Tag: energy

Technology is moving us to a world where energy is cheaper, smarter, and less carbon intensive

Screen Shot 2016-05-03 at 11.51.40

The graph above is a graph of electricity demand on the Spanish electricity grid taken from the demand page of the grid management company Red Electrica de España.

The data comes from April 26th this year through to Mar 3rd. The sever small graphs along the bottom are daily demand curves, going from Tuesday April 26th on the left, through to Monday May 3rd on the right. You can see that the demand curves for each day are virtually the same.

Saturday and Sunday are however, obvious due to the lower demand on those days, and if you are wondering why Monday the 3rd looks to be lower than the rest of the weekdays, it is because that Monday was a holiday in Spain.

The large graph on top is a zoomed-in look at the demand on one of those days – Friday April 29th. From that you can see that the demand starts to rise early in the morning with the peak occurring between 8-11am. Demand then falls off until late afternoon when people are cooking their evening meals, peaking around 9pm, and then falling until it starts again the following day.

The pattern varies slightly by day of the week, as well as by season, but overall while it is variable, it is also highly predictable.

Graph of predicted energy demand vs actual demand on Spanish grid on April 29th
Graph of predicted energy demand (Green) vs actual demand (yellow) on Spanish grid on April 29th this year – graph from REE

This can be problematic though when you have high penetrations of variable energy suppliers, such as wind and solar.

Here is the energy supplied to the system by wind, for example on April 29th

Energy supplied by wind on the Spanish grid on April 29th this year
Wind energy on the 29th of April on the Spanish grid

As you can see, it doesn’t map well with the demand, and this is challenging for grid management companies, especially with increasing pressure on them to decarbonise.

That can lead to circumstances where wind power ends up supplying 140% of your demand, as happened in the Netherlands last summer. Fortunately, the Netherlands has good interconnects, and so was able to sell this excess energy to its neighbouring countries. This won’t always be the case though, and will become a more common issue as the penetration of wind and solar increases globally.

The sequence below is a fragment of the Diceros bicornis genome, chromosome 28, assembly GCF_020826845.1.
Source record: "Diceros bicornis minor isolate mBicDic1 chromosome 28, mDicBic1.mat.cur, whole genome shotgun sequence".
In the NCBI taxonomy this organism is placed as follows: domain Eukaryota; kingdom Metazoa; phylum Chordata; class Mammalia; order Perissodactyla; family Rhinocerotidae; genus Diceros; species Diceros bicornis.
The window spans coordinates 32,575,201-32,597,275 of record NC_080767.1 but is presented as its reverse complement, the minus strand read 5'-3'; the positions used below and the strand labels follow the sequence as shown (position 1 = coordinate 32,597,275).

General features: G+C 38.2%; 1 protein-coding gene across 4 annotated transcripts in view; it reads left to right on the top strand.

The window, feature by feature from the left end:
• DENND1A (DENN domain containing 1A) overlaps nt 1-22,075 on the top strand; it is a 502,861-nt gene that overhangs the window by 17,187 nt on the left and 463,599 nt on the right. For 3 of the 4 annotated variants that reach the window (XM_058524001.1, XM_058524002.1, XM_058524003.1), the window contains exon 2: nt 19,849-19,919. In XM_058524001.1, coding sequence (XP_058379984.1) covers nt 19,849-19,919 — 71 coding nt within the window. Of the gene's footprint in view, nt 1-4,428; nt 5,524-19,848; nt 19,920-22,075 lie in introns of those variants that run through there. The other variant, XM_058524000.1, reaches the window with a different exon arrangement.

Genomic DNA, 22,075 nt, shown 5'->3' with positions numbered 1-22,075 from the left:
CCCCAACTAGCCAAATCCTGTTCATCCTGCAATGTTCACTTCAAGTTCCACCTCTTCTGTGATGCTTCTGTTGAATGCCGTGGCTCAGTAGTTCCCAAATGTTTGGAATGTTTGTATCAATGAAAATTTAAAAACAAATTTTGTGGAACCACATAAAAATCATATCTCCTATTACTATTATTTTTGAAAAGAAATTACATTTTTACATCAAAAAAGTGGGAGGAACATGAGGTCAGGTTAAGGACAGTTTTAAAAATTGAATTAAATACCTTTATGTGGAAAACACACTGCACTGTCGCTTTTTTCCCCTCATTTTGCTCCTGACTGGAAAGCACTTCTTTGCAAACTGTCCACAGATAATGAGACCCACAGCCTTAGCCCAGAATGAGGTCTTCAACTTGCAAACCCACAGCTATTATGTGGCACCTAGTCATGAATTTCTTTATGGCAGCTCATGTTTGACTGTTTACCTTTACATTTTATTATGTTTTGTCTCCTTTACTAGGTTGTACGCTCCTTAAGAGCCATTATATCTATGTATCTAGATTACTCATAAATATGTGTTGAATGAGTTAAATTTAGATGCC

Obviously, if you can’t manage the supply side of the grid, what about managing the demand – how achievable is that?

Interestingly, this is now becoming a real possibility. Already there are companies who aggregate the demand of large organisations with facilities for reducing demand, if required, and sell that reduced demand to utility companies. This can save the utility from having to build new generation sources to meet the increased demand at times of peak load.

Demand flexibility graph
Demand flexibility

What if this were more widespread?

Looking at the chart above, if we could shift the yellow demand line up during its overnight dip, and then reduce the yellow demand line during the morning and evening, this would make the grid more stable, and allow for the introduction of more variable generators (solar and wind) onto the system, as well as reducing the requirement for expensive ‘peaker plants’.

Sounds great Tom, how to do that?

Well price is always a great motivator. In Germany last week where there was an excess of energy on the system, so pricing went negative, meaning large customers were being paid to use it.

Negative pricing on the German energy market
Graph of negative pricing on the German electricity market

Reduced, or negative pricing is a better option than wind farm curtailment because curtailment lowers the income for the wind farms, making them a less attractive investment for renewables developers, while reduced pricing moves the demand to a more suitable time.

Now, with the advent of the Internet of Things, everything starts to be smart and connected. If our electricity devices can listen for realtime electricity signals from the grid, they can adjust their consumption accordingly.

Of course, not all loads in the home are movable  – not many people will decide to cook their evening meal at 3am just because the wind is blowing and energy is cheap.

However, many loads are eminently movable. Pool pumps, are a good example. And also many loads that have a heating or cooling component associated with them, such as an electric hot water heater. When it is well insulated it doesn’t matter when it heats the water. Similarly for fridges, freezers, ice bank air conditioning, and so on. These are straightforward and affordable forms of energy storage.

Dish washers, washing machines, clothes dryers can also be made to listen to electricity pricing, and adjust their behaviour accordingly. Often, when you put the dish washer on in the evening, you don’t care when it comes on, as long as the dishes are clean and dry when you get up the following morning.